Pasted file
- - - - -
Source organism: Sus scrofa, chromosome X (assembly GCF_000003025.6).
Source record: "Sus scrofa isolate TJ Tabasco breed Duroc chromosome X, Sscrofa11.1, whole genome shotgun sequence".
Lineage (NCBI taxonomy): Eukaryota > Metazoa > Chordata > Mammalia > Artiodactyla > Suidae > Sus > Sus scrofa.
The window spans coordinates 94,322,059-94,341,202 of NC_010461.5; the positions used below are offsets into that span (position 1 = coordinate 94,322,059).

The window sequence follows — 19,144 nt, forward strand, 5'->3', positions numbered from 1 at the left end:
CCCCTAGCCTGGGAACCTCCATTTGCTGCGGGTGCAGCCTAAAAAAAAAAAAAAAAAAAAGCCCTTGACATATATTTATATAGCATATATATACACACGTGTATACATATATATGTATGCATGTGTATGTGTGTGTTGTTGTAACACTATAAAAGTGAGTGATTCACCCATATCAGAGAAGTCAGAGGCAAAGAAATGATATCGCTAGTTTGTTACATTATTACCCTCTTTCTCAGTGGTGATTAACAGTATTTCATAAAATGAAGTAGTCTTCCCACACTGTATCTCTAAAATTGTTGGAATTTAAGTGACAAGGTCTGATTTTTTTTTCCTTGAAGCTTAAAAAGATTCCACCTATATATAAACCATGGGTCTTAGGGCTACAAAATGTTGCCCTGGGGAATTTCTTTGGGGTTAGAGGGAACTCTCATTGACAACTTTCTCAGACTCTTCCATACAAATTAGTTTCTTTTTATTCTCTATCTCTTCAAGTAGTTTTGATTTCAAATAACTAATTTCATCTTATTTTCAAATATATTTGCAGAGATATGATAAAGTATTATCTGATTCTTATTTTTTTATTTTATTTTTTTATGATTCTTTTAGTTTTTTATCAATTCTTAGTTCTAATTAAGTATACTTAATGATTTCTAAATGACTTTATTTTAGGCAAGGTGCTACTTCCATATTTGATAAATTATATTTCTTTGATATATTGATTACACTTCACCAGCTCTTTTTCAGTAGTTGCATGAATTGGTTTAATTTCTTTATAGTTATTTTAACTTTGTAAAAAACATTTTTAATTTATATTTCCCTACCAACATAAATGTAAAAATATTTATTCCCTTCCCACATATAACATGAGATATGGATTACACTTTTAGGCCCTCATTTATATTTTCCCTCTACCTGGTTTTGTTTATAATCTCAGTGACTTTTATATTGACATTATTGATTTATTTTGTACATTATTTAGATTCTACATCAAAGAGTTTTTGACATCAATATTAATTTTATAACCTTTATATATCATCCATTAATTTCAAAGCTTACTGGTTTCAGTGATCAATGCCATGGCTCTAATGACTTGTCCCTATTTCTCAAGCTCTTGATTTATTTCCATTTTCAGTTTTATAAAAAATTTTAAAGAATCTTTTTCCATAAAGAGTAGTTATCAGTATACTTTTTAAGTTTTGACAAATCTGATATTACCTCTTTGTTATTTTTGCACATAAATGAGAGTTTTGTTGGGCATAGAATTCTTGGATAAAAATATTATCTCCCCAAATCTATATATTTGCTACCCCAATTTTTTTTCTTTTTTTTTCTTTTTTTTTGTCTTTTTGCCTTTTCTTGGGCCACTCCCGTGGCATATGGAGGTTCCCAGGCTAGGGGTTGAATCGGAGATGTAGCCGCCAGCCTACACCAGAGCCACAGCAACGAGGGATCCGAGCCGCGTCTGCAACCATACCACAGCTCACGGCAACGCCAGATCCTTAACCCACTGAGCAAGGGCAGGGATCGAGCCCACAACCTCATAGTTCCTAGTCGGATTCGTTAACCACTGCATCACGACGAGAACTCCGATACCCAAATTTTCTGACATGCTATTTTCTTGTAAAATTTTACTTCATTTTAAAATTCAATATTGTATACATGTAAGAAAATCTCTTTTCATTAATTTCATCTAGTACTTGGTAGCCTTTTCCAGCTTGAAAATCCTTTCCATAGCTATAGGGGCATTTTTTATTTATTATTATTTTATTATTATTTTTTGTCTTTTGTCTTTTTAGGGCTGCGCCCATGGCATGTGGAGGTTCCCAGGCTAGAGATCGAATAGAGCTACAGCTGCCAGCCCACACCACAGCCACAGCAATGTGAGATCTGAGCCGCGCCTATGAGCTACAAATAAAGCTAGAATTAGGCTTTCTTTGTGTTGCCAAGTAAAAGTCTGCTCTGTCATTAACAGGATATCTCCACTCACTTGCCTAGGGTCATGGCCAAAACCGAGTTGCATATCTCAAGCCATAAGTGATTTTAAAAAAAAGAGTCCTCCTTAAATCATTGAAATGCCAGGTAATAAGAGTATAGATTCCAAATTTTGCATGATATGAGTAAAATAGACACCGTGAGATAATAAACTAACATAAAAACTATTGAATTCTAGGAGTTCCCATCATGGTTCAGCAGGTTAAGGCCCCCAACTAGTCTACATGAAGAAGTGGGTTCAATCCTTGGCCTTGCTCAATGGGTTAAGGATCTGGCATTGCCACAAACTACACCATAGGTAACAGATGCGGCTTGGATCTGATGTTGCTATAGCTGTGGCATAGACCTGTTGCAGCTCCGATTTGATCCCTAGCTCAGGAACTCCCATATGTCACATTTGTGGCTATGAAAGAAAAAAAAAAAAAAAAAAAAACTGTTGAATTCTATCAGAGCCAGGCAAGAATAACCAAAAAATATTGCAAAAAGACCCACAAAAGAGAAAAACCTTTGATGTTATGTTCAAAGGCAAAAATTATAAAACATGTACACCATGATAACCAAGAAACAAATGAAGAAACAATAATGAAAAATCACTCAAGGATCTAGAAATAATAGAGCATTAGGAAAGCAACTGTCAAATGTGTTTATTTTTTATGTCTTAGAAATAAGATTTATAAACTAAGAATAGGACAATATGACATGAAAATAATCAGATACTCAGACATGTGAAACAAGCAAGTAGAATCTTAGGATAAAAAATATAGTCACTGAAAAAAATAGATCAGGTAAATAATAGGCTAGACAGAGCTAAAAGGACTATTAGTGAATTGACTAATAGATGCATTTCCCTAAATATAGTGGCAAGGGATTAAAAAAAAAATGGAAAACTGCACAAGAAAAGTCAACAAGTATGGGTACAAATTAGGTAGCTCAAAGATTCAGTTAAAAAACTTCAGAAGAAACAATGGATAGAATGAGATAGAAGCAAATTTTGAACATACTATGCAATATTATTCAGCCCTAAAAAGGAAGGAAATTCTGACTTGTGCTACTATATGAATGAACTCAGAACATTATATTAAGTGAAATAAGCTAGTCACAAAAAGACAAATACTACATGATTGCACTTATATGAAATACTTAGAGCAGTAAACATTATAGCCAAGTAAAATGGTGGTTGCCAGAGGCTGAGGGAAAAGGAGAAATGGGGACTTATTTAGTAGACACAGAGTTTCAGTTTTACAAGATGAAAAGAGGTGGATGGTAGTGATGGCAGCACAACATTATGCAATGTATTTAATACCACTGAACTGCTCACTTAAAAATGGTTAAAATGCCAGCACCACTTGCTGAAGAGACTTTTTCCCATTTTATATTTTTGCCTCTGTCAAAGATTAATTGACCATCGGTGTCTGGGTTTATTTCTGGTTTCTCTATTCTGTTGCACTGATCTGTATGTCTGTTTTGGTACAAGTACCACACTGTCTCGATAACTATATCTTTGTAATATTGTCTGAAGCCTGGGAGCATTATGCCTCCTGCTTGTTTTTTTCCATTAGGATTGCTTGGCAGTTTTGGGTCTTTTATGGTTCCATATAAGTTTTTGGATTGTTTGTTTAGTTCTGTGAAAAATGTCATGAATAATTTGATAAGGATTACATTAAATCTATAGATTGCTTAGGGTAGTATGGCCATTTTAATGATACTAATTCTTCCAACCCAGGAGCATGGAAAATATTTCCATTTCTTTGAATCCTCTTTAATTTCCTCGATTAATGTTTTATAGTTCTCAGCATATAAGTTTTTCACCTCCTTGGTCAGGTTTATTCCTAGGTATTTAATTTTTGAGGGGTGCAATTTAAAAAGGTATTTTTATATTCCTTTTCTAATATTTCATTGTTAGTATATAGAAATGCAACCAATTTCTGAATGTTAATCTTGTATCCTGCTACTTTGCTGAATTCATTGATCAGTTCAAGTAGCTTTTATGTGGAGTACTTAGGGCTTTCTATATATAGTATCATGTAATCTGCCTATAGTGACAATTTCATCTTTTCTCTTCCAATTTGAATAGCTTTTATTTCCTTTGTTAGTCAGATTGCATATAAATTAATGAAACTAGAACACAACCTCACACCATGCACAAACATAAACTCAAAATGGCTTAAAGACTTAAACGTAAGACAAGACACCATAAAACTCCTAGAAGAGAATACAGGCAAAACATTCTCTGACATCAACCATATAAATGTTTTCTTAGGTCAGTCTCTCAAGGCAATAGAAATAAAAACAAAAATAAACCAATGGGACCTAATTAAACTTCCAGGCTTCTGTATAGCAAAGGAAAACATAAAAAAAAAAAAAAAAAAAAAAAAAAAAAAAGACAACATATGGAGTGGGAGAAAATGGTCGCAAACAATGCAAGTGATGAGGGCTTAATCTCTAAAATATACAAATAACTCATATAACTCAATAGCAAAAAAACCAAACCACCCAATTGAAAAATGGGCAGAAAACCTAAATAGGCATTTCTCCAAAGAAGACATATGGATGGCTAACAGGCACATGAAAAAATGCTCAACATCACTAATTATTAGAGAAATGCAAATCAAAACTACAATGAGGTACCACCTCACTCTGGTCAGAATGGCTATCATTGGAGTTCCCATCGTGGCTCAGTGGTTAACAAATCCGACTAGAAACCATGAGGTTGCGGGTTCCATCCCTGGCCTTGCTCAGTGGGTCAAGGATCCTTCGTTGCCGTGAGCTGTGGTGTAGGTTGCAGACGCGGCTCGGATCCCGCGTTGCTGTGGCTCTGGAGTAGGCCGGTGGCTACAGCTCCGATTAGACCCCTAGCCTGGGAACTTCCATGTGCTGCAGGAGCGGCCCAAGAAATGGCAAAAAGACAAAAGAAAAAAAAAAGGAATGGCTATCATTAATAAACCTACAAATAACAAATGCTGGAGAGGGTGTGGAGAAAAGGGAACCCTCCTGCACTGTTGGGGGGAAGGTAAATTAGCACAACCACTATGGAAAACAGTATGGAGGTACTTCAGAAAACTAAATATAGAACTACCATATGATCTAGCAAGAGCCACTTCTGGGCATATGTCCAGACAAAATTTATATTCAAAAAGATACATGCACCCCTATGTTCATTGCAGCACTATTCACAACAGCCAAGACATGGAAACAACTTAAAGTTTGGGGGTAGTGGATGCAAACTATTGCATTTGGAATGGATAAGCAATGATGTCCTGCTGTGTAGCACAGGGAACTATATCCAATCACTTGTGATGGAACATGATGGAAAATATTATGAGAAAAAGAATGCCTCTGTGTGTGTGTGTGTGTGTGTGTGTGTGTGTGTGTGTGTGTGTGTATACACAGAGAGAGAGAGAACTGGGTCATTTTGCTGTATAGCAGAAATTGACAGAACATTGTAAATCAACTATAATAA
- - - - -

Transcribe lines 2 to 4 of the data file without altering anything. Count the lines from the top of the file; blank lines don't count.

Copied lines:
Source record: "Sus scrofa isolate TJ Tabasco breed Duroc chromosome X, Sscrofa11.1, whole genome shotgun sequence".
Lineage (NCBI taxonomy): Eukaryota > Metazoa > Chordata > Mammalia > Artiodactyla > Suidae > Sus > Sus scrofa.
The window spans coordinates 94,322,059-94,341,202 of NC_010461.5; the positions used below are offsets into that span (position 1 = coordinate 94,322,059).